Robbie Knievel, daredevil stuntman and son of Evel Knievel, dies at 60

LAS VEGAS — Robbie Knievel, an American stuntman who set records with daredevil motorcycle jumps while following in his thrill-seeking father’s tire tracks, has died in Nevada, his brother said. He was 60 years old.

Robbie Knievel died Friday morning at a Reno hospice after battling pancreatic cancer, Kelly Knievel said.

“Daredevils don’t live an easy life,” Kelly Knievel told The Associated Press. “It was a big daredevil. People don’t really understand how scary it is what my brother did.

As a child, Robbie Knievel started riding his bike to emulate his famous father, Evel Knievel, who died in 2007 in Clearwater, Florida.

But where Evel Knievel nearly died of injuries when he crashed his Harley-Davidson during a jump over the fountains at Caesars Palace in Las Vegas in 1967, Robbie completed the jump in 1989 using a purpose-built Honda.

Robbie Knievel also did headline-grabbing Las Vegas Strip jumps over a row of limos in 1998 at the Tropicana Hotel; between two buildings at the Jockey Club in 1999; and a New Year’s Eve jump amid fireworks in front of a volcanic attraction at the Mirage on December 31, 2008.

Robbie Knievel of the United States flies over the Grand Canyon, Arizona, May 20, 1999 in a world record jump of 228 feet (about 68 meters).  Knievel crashed after landing and suffered unknown injuries, but spoke to the crowd before being airlifted to University Medical Center in Las Vegas, NV.  Photo AFP John Gurzinski
Robbie Knievel leaps over the Grand Canyon in a world record jump of 228 feet, in Arizona on May 20, 1999.John Gurzinski/AFP via Getty Images File

After crash-landing to perform a motorcycle jump over a 220-foot sinkhole on an Indian reservation outside Grand Canyon National Park in 1999, Robbie Knievel noted that his father had always wanted to jump the site Arizona’s spectacular natural setting, but never did. Robbie Knievel broke his leg in his accident.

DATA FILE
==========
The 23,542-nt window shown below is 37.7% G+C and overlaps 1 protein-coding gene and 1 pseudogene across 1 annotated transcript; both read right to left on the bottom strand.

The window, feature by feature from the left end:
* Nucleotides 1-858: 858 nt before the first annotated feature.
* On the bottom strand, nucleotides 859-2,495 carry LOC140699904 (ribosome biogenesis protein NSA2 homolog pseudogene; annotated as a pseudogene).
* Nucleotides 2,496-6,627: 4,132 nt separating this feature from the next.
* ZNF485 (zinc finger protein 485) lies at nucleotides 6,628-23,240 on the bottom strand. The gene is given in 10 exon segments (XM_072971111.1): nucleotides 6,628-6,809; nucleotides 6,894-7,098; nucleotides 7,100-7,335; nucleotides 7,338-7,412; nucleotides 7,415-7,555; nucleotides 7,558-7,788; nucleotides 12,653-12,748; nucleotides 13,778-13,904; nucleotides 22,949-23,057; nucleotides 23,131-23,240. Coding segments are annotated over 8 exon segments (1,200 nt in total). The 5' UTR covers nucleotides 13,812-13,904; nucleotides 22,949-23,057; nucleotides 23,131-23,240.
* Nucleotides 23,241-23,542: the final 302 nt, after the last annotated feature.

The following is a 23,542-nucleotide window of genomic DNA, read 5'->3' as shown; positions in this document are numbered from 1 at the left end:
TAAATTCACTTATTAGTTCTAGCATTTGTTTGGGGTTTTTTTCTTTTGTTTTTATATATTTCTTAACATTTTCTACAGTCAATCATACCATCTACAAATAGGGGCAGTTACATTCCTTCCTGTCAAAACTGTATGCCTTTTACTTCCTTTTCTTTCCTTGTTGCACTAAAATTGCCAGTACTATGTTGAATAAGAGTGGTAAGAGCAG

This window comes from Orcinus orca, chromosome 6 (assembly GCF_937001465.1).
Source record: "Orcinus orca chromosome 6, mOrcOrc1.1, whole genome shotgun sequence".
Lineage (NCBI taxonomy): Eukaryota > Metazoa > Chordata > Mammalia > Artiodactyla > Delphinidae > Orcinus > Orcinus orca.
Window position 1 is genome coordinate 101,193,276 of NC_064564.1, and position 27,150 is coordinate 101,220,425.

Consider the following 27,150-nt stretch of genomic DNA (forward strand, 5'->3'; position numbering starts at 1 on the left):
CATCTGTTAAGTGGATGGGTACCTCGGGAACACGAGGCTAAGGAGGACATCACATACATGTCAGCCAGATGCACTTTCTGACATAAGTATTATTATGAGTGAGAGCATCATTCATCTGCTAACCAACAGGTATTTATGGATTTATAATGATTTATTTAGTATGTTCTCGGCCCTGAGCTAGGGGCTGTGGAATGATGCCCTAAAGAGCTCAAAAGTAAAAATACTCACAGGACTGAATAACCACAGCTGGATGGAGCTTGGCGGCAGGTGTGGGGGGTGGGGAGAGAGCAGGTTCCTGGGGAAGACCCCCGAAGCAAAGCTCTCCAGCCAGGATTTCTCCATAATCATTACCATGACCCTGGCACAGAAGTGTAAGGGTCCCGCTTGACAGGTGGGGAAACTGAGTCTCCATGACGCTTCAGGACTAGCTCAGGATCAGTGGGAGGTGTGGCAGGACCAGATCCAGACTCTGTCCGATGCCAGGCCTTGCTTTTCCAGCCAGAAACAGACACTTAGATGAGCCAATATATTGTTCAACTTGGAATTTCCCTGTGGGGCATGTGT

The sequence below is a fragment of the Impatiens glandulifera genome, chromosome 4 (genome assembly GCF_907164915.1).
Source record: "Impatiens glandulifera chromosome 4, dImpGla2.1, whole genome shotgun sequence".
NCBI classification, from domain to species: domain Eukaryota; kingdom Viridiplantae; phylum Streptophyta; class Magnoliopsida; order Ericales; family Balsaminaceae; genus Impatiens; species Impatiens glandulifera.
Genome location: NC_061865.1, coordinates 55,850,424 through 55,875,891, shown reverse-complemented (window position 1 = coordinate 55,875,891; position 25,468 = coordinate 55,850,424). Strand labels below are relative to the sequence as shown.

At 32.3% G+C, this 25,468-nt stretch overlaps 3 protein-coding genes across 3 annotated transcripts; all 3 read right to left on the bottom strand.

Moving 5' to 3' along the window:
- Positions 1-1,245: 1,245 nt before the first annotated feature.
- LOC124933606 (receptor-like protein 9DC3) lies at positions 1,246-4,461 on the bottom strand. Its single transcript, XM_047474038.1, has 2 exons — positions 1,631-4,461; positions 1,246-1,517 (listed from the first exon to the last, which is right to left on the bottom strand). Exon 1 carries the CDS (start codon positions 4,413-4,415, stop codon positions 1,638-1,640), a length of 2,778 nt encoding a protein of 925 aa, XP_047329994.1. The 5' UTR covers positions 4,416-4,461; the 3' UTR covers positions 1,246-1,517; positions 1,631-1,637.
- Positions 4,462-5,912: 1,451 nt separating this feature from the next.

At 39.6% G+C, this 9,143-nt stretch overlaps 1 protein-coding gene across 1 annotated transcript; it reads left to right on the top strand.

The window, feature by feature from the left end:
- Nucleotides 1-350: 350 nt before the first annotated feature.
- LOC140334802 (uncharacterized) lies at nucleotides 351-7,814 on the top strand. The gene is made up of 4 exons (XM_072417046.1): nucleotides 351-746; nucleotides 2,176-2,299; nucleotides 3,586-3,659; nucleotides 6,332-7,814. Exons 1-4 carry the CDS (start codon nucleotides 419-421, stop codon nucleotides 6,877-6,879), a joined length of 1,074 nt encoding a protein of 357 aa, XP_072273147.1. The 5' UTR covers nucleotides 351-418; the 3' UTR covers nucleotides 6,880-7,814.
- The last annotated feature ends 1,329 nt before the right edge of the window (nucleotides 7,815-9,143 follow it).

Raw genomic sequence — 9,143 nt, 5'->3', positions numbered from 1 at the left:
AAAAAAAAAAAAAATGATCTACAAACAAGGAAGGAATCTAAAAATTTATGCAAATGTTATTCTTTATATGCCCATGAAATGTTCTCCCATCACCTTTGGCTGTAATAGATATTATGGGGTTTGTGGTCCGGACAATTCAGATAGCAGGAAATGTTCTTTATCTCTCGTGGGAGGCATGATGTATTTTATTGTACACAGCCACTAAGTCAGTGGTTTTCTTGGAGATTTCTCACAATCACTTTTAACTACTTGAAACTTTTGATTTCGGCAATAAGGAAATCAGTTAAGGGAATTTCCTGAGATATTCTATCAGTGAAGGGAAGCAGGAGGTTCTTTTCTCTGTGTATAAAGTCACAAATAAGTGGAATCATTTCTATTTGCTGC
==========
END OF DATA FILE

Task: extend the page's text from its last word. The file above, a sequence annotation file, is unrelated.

Evel Knievel instead attempted to fly over a mile-wide sinkhole in Idaho’s Snake River Canyon in September 1974. His rocket-powered bicycle crashed into the canyon as his reserve parachute deployed.

Robbie Knievel’s brother recalled other stunts, including a 2004 jump over a row of military planes on the deck of the aircraft carrier USS Intrepid, a museum in New York.

Robbie Knievel, who introduced himself as “Kaptain Robbie Knievel”, set several stunt records but also failed several times. In 1992, at age 29, he was injured when he crashed into the 22nd of 25 pickup trucks lined up at a 180-foot span in Cerritos, California.

“The injuries have hurt him a lot,” Kelly Knievel said on Friday.

Kelly Knievel lives in Las Vegas. He said his brother died with three daughters by his side: Krysten Knievel Hansson of Chicago, Karmen Knievel of Missoula, Montana, and Maria Collins of Waldport, Oregon.

Services were not immediately scheduled, but Kelly Knievel said her brother will be buried with other family members in Butte, Montana.

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